On the right: The left shoulder of the actor, a dark square (picture frame), ice bucket, table edge, and part of the lamp shade.

All the parts on the left side of the image balance or equal all the parts on the right side of the image.

Is Roger Deakins the only cinematographer that uses balance? No. Have a look at these still frames from these classic film directors: Antonioni, Fellini, and Kurosawa.

 

Antonioni:

https://www.rogerdeakins.com/wp-content/uploads/2022/04/Antonioni-film-still.jpg
fremes
5 months ago
fremes 5 months ago

On the left (above): The empty sky, the mountains, 2 dark shrubs, 2 human figures, half the bench.

On the right: The parapet, the empty wall - especially the bright squares and the dark hole on the far right, and the other half of the bench.

All the parts on the left side of the image balance or equal all the parts on the right side of the image.

https://www.rogerdeakins.com/wp-content/uploads/2018/10/Fellini-Shot.jpg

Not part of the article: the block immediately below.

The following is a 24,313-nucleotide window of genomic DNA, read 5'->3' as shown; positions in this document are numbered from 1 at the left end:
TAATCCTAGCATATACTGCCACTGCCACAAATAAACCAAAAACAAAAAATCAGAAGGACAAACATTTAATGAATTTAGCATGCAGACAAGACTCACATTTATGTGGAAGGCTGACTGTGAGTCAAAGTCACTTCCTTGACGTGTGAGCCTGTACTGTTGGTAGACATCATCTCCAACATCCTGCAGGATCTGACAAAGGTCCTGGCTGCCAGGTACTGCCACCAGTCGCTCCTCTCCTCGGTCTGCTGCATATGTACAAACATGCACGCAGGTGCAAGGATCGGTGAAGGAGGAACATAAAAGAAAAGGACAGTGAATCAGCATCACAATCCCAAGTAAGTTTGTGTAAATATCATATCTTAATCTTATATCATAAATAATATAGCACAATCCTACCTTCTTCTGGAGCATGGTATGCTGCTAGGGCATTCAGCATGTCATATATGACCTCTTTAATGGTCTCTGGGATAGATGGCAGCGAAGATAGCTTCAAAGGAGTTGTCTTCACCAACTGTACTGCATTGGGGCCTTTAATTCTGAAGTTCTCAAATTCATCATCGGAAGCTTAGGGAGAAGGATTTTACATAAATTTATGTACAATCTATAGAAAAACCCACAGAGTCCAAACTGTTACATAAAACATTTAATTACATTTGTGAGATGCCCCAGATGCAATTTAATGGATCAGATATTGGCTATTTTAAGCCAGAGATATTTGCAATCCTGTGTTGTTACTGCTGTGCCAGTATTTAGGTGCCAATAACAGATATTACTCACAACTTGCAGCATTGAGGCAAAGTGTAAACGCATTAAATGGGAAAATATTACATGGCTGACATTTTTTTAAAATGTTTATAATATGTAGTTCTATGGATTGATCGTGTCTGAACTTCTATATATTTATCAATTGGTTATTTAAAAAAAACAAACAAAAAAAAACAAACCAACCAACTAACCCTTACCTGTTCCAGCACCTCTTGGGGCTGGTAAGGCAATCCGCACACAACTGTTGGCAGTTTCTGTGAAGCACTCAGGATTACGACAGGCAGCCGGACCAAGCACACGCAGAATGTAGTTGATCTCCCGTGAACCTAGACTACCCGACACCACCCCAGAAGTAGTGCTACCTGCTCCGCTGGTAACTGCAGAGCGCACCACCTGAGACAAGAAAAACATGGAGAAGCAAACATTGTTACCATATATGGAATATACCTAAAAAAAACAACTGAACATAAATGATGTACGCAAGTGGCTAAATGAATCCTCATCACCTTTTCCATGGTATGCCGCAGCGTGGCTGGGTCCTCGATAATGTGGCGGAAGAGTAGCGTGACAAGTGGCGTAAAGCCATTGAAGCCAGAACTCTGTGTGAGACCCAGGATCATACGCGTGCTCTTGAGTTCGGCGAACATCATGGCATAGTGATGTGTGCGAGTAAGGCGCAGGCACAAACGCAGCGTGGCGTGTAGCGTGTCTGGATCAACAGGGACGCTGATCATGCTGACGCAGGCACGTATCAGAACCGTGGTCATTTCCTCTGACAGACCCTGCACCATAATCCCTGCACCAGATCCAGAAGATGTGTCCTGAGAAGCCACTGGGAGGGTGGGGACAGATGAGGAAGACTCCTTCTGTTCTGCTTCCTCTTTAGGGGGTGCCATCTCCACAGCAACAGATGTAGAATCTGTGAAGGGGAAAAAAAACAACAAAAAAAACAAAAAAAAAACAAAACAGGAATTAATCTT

fremes
5 months ago
fremes 5 months ago

On the right (above): The statue, the human figure, part of the sewer grate

On the left: The statue occupying more of the frame, part of the sewer grate

All the parts on the left side of the image balance or equal all the parts on the right side of the image.

Kurosawa:

https://www.rogerdeakins.com/wp-content/uploads/2022/04/Kurosawa-image.jpg
fremes
5 months ago
fremes 5 months ago

On the right (above): The dark human figure closer to the center of the image

On the left: The stone structure further to the side of the image to counterbalance the human figure

All the parts on the left side of the image balance or equal all the parts on the right side of the image.